1. They think the cable to your garage is too small (4mm2) for a 32A EVSE, and it needs to be at least 6mm2. It does look small to my eyes so they may well be right - if you could find any writing on the outside of the cable we could be sure. 4mm2 is borderline for direct buried SWA cable at 32A, there are various factors (eg length) that may add up to mean the cable is too small. You could get round this with an EVSE limited to 16A.

2. The breaker in your main CU supplying the garage must be rated 40A, and the wiring in the CU must be suitable for this current. Currently your breaker is 80A, which is a bit worrying as under overload conditions it will not protect the cable to your garage. This breaker would have to be changed to 40A. If you use a lot of power in your garage the breaker in the main CU would have to be a higher rating than 40A (but still within the current rating of your cable) so that it does not trip when everything is running.

3. They want the supply to be less sensitive to the fault currents that may be generated by the EVSE than the local protection of the EVSE so that the 'right' component trips. You may already meet this.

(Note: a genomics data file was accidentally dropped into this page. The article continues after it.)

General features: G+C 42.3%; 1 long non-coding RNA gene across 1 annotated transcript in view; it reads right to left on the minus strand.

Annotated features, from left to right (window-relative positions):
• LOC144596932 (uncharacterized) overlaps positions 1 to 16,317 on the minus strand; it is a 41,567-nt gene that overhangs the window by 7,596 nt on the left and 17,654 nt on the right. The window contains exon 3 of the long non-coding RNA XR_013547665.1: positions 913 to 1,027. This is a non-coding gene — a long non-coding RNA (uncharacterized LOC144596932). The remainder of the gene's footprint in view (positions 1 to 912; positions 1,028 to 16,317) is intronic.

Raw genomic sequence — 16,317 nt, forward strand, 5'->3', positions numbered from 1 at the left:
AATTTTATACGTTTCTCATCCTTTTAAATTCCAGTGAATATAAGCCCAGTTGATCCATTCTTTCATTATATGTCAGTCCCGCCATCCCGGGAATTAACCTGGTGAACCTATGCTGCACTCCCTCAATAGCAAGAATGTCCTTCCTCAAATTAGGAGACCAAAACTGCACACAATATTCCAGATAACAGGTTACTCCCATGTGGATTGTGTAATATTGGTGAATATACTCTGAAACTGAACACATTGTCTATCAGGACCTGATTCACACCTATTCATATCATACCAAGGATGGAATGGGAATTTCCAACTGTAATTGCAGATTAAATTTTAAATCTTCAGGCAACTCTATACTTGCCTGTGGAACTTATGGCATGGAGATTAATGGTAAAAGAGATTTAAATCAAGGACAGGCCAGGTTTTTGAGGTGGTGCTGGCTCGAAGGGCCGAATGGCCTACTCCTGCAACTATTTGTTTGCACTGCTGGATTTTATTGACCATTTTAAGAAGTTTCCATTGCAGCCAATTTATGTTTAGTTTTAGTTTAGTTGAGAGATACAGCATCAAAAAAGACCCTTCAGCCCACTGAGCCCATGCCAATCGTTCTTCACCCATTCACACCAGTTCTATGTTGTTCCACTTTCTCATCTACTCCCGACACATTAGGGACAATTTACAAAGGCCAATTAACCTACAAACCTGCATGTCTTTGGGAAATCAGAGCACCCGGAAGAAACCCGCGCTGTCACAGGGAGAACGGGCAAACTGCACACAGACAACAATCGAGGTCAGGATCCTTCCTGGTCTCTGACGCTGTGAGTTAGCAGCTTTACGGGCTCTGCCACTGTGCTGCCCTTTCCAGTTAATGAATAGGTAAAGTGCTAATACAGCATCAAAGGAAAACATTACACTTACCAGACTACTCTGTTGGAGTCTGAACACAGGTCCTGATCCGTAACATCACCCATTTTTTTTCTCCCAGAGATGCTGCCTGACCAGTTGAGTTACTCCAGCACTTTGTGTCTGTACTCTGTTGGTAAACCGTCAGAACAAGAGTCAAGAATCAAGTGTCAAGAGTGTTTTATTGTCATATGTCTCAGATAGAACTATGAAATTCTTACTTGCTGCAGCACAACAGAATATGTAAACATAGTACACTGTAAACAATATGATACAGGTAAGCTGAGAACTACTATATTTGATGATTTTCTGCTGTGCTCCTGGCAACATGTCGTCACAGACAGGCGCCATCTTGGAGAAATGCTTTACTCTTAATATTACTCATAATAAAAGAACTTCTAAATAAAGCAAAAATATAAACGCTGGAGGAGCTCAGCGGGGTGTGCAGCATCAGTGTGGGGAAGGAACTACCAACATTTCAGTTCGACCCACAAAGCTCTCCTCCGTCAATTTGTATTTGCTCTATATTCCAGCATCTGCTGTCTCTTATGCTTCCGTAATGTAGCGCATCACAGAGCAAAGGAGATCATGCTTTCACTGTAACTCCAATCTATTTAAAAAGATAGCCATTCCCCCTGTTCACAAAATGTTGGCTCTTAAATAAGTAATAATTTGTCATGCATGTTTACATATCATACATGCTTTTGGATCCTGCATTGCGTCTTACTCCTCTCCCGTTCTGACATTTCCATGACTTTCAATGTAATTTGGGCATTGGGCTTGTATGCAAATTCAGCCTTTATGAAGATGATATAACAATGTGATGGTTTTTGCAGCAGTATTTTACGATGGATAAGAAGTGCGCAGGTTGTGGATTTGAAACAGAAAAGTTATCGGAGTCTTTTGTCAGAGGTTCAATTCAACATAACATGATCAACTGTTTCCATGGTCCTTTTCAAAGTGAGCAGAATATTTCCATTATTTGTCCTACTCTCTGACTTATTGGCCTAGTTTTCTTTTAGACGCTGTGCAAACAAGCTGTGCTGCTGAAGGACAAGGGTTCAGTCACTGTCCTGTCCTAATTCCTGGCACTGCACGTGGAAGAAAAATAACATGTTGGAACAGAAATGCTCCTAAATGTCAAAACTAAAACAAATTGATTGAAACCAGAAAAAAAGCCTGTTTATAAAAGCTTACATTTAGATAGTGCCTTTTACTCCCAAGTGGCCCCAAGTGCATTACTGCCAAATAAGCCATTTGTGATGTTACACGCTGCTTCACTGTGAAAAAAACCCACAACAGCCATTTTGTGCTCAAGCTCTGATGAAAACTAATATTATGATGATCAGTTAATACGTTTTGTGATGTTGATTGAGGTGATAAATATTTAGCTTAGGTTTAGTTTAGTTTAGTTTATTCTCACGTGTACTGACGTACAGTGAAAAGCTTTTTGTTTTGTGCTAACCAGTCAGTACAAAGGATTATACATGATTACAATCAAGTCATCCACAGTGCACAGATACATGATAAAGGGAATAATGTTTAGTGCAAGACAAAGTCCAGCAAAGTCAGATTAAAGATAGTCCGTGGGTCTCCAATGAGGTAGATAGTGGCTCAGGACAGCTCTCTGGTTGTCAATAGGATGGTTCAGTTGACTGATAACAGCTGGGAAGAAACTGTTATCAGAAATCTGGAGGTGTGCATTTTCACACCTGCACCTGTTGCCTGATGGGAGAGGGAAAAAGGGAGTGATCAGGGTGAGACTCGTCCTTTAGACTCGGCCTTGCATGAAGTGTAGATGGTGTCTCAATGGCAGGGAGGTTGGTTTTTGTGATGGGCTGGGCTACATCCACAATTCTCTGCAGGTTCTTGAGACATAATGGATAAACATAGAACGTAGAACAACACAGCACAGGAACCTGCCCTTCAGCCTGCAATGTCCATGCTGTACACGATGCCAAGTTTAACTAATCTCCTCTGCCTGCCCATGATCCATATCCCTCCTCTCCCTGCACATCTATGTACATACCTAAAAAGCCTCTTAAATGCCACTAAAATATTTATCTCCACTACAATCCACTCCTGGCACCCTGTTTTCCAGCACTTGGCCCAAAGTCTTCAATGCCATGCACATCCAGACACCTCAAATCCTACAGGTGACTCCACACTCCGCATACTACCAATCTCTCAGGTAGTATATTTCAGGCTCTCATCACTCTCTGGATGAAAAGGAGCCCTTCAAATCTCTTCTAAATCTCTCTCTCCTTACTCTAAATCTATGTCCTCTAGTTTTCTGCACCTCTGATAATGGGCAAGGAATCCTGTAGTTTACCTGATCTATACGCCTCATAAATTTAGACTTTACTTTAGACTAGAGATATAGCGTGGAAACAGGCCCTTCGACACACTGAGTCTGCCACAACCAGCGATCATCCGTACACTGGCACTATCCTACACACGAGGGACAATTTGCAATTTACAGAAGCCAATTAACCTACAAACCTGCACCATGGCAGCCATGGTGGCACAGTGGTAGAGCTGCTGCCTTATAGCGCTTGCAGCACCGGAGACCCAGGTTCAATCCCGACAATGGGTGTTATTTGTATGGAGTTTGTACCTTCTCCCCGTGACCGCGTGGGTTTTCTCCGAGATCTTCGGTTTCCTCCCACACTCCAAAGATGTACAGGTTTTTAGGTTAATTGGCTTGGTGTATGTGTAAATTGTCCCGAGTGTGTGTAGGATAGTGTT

4. There needs to be a 'spare' 40A breaker in the garage CU for them to connect the EVSE to.

5. You should not mix and match different manufacturer's breaker in a CU. If the current breakers are all (for example) ABB or Schneider then any new breakers need to be as well.

Basically they are saying they only do standard installs, and anything non standard about your current setup needs to be sorted before they will touch it.
 

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Discussion Starter · #20 ·
I’ve had a quote for the various electrical bits of work that pod point said are required and it was just over £1k, so we are now balancing that cost with the charger install adding another £600 on top or we just go for one fitted to the outside of the house and leave the car outside to charge. I wish it was all so much more straightforward.